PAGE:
When current Chinese President Xi Jinping was fourteen years old, Red Guards accosted his father. They dragged the old man before a crowd and forced him to declare that he was a horrible person. Then they threw him into prison. The crime: Xi’s father, one of the original communist leaders who had followed Mao since the Long March, was now suddenly considered not revolutionary enough.

It was a stunning reversal. Just a few years earlier, the elder Xi had been vice premier and a confidant of Mao. Xi Jinping attended a prestigious school for the children of the elite. Suddenly he was without parents and sent to a village in the countryside to work as a farmer and build dams and roads. As Xi himself explains, he slept on “earth beds,” and had no meat in his diet for months at a time. Many teens in this situation would conclude that communism was a dangerous system. Xi begged to join the Communist Youth League and became a lifelong party stalwart.

A few years later, across the Himalayas, India’s current prime minister, Narendra Modi, went into hiding to avoid arrest. In 1975 he was a young organizer for the Hindu nationalist organization RSS when the country’s prime minister, Indira Gandhi,* suspended India’s constitution. She jailed many of her political opponents, including many of Modi’s associates.

Disguised as a Sikh with turban, full beard, and sunglasses, Modi continued to distribute banned opposition pamphlets and organize protests. After India’s democracy was restored, he ran for political office in his native state, and was ultimately elected prime minister.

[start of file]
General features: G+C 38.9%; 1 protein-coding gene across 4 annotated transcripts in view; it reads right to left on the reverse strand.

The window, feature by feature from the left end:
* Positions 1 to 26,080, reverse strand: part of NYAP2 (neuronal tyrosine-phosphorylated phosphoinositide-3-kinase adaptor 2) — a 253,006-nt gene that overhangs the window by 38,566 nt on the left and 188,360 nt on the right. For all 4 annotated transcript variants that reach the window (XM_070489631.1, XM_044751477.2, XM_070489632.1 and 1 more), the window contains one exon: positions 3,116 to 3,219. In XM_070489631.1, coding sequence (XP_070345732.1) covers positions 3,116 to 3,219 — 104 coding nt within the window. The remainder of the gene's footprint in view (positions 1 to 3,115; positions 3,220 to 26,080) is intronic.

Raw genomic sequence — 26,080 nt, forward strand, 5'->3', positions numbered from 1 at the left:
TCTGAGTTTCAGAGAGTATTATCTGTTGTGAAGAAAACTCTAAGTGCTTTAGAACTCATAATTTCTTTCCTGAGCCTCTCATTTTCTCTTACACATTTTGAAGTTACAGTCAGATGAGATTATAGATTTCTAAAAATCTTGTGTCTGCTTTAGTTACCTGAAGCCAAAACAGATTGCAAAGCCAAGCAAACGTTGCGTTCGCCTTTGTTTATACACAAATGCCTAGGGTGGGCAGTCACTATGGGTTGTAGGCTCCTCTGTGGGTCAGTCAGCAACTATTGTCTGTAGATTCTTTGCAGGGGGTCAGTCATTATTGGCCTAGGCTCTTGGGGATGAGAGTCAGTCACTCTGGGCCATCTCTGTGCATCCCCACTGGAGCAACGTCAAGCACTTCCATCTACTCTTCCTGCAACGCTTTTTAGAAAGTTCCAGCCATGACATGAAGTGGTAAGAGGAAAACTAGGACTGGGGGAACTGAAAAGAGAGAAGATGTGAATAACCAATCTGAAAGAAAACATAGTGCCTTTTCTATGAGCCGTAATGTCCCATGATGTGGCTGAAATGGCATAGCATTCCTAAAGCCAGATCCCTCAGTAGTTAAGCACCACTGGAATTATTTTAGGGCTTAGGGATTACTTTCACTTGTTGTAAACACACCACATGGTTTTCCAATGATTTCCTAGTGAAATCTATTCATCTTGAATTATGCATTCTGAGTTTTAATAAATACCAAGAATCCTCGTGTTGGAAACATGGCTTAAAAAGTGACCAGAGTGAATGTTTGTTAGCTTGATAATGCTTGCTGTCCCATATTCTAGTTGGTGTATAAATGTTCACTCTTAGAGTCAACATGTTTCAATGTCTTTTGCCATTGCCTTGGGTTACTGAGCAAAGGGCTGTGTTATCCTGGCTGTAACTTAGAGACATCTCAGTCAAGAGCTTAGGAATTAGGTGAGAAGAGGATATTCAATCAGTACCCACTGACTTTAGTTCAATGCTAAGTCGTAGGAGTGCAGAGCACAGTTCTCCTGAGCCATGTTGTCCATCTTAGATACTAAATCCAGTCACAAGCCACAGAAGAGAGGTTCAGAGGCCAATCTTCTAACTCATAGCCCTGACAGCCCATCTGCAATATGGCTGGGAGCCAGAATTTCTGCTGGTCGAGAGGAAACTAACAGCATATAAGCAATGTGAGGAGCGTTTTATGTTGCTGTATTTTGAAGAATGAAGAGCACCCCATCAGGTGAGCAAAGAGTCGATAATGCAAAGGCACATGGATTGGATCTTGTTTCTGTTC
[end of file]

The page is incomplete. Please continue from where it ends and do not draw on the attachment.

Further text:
In the face of political persecution, these two young leaders responded to these traumatic events very differently. The chaos of China’s Cultural Revolution taught Xi and many of his peers to value the stability of the system and economic prosperity above all else, even if it meant sacrificing individual freedoms. Although India’s democracy was only two decades old when Indira Gandhi suspended most democratic institutions, it was strong enough to survive. The press defied censorship, police and judiciary refused the government’s orders, and opposition parties, including Modi’s BJP, banded together to reject authoritarian rule. These divergent reactions explain much about the underlying values in each society that maintain China’s and India’s political systems today.

* Despite the name, Indira Gandhi was Jawaharal Nehru’s daughter, and not related in any way to the Mahatma Gandhi. By chance, she married a man also named Gandhi.